In a stunning upset that few had predicted, Rep. Harold Washington (D-Ill.) apparently won the Democratic mayoral nomination in unofficial nearly complete returns today showing he held a 15,000-vote margin over Mayor Jane M. Byrne out of a record 1.17 million votes cast.
With 96 percent of the tally in, Washington had 391,000 to Byrne's 376,000. Most of the precincts still to be counted were in the heavily black South side, where Washington was getting up to 87 percent of the vote. As the count continued, confidence ebbed in the Byrne camp.
Al Ronan, director of field operations for the mayor, predicted a Washington victory by about 10,000 votes. But the feisty mayor simply told her campaign workers at a party at the Ambassador West Hotel that she was turning in for the night because "it's too close to call."
Washington did not claim victory, but Cook County State's Attorney Richard M. Daley conceded defeat late last night. Endorsed by the two major city dailies and backed by former vice president Walter F. Mondale, Daley ran third, getting about 31 percent of the vote. A simple plurality takes the nomination and there is no runoff. A Washington victory would be a stunning upset by a black candidate with an underfinanced campaign. It would usher in a new era in Chicago politics, dominated by whites for 150 years.
Washington's showing was built on enormous pluralities in the city's 13 black wards on the South and West sides, while Byrne's strength lay in the North and Northwest wards.
However, in some of the North side wards, such as the 40th, her plurality was only 200 votes instead of the expected 1,500, with much of the difference going to Washington.
The closeness of the results placed even more weight on federal officials who organized an unprecedented Election Day task force to guard against fraud at the polling place and to impound the ballots afterward for use in possible prosecutions.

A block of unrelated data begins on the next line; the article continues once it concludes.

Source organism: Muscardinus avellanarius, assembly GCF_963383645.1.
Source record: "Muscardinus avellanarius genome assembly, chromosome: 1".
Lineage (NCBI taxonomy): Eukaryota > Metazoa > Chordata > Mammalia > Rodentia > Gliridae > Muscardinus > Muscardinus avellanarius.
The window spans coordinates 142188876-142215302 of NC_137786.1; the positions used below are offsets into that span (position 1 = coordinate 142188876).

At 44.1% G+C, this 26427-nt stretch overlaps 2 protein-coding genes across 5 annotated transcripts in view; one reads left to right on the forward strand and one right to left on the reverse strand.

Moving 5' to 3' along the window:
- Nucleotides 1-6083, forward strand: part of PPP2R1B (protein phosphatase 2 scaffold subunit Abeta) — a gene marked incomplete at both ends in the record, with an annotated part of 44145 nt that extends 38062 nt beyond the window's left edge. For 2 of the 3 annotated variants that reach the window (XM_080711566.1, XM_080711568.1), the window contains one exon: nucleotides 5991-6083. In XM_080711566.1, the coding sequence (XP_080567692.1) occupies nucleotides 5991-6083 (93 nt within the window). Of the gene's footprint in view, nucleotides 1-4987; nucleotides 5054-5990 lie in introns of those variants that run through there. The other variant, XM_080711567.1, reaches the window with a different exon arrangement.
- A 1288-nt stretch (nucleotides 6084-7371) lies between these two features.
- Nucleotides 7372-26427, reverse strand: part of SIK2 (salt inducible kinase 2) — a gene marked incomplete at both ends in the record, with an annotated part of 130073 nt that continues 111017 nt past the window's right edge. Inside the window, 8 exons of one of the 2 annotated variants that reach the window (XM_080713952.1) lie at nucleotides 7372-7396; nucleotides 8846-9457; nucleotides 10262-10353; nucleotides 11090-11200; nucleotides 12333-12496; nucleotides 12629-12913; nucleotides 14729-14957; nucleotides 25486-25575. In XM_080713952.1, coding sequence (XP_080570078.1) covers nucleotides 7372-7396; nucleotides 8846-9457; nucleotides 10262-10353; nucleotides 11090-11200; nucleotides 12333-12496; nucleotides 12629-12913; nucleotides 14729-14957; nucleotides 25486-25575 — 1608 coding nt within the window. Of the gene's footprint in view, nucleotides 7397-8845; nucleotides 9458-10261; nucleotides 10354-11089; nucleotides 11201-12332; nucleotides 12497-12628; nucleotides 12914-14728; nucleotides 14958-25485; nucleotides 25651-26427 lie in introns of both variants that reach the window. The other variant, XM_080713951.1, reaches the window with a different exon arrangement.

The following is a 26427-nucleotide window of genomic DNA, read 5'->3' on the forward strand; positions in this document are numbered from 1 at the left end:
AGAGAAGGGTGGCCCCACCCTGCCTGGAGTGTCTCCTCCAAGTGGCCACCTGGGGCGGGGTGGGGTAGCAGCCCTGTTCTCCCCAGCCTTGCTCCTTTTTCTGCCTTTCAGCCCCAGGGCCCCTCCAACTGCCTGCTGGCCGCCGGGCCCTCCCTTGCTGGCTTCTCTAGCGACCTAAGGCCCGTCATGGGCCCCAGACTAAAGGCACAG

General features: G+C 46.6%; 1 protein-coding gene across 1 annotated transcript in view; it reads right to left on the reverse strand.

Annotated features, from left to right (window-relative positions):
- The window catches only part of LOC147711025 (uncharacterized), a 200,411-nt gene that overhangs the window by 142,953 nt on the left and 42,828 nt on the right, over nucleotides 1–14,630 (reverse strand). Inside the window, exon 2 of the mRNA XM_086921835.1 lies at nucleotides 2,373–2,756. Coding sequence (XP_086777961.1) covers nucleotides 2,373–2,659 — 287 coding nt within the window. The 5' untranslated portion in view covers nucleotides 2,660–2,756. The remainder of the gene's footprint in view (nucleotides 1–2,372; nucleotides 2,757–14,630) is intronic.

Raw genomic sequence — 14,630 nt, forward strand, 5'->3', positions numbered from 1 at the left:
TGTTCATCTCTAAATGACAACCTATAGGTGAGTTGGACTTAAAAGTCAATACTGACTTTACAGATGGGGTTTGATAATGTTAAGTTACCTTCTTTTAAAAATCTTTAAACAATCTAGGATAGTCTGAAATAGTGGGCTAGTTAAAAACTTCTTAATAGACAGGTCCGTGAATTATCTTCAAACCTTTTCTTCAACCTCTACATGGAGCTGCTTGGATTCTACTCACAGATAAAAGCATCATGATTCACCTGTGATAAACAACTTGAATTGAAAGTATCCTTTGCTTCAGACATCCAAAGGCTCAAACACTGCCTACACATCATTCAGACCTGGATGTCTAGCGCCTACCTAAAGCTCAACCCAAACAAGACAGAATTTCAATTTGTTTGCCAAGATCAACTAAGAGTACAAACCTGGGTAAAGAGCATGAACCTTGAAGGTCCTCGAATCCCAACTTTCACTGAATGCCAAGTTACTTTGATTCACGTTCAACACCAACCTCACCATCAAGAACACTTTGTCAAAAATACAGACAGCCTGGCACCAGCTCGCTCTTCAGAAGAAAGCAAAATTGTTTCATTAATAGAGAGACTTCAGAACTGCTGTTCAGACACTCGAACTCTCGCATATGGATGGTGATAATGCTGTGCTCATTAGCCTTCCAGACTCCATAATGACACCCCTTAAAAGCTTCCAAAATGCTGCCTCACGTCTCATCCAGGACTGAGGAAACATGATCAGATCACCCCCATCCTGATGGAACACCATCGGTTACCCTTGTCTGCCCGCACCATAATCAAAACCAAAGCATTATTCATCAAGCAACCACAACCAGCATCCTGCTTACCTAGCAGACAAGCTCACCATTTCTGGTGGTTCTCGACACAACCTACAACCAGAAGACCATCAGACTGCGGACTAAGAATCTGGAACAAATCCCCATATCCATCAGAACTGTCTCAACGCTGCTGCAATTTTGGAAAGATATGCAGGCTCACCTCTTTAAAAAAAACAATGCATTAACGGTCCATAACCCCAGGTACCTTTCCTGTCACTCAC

More than 800 voting irregularities were reported by Chicago Board of Elections officials.
The Democratic primary winner will meet Republican candidate Bernard Epton in the April 12 general election.
Epton, a former state legislator, is rated a poor chance if Byrne is his opponent. But if Washington, the strongest black candidate ever to run citywide, is the Democratic candidate, then Epton's chances are expected to rise on the strength of an anti-black vote.
Byrne and Daley virtually split the white vote, according to the returns counted so far. Meanwhile, blacks, who four years ago turned out large pluralities for Byrne, this time went to Washington.
Washington, who was a state legislator before being elected as an insurgent candidate to Congress from Chicago's First Ward in 1980, stressed the importance of black unity during the closing days of his campaign.
His strong showing is evidence that the 650,000 black voters of what many describe as the most segregated city north of the Mason-Dixon line have coalesced into a voting bloc rivaling the white ethnic populations that have controlled this city's politics almost since Chicago was founded in a swamp beside Lake Michigan in 1837.
Washington's campaign was a shoestring operation from start to finish. He was outspent nearly 15 to 1 by the mayor and Daley, the 40-year-old eldest son of the late Boss Richard J. Daley.
Byrne, 48, used a bankroll of nearly $10 million to refurbish her image from that of a feisty, chaotic Attila the Hen to a "new Jane" of mature, balanced administrative skills.
Byrne bombarded what is called Chicagoland with a sophisticiated television advertising campaign engineered by media consultant David Sawyer. Her ratings, which last fall showed her a poor second behind Daley, soared. By year's end she was the front-runner, overtaking Daley who had planned a quick victory based on his father's name and dissatisfaction with the mayor.
Washington, 60, entered the race only after a voter registration drive last autumn added about 120,000 new black voters to the rolls. He had run for mayor once before, in 1977, and got only 11 percent of the vote. This time, he never received substantial contributions from anyone, and it was not until the final week of the campaign that he matched his opponents' TV campaigns.
He scored most heavily in four well-reported candidates' debates, exhibiting a smooth, commanding oratorical style that was in contrast to the halting Daley delivery, and the mayor's restrained sarcasm.
Washington, the son and grandson of Methodist ministers, once spent a month in jail on a tax evasion conviction and was once suspended from law practice by Illinois bar officials after clients complained that he had failed to represent them. But he dealt with these early in the campaign, saying that he had paid his debt.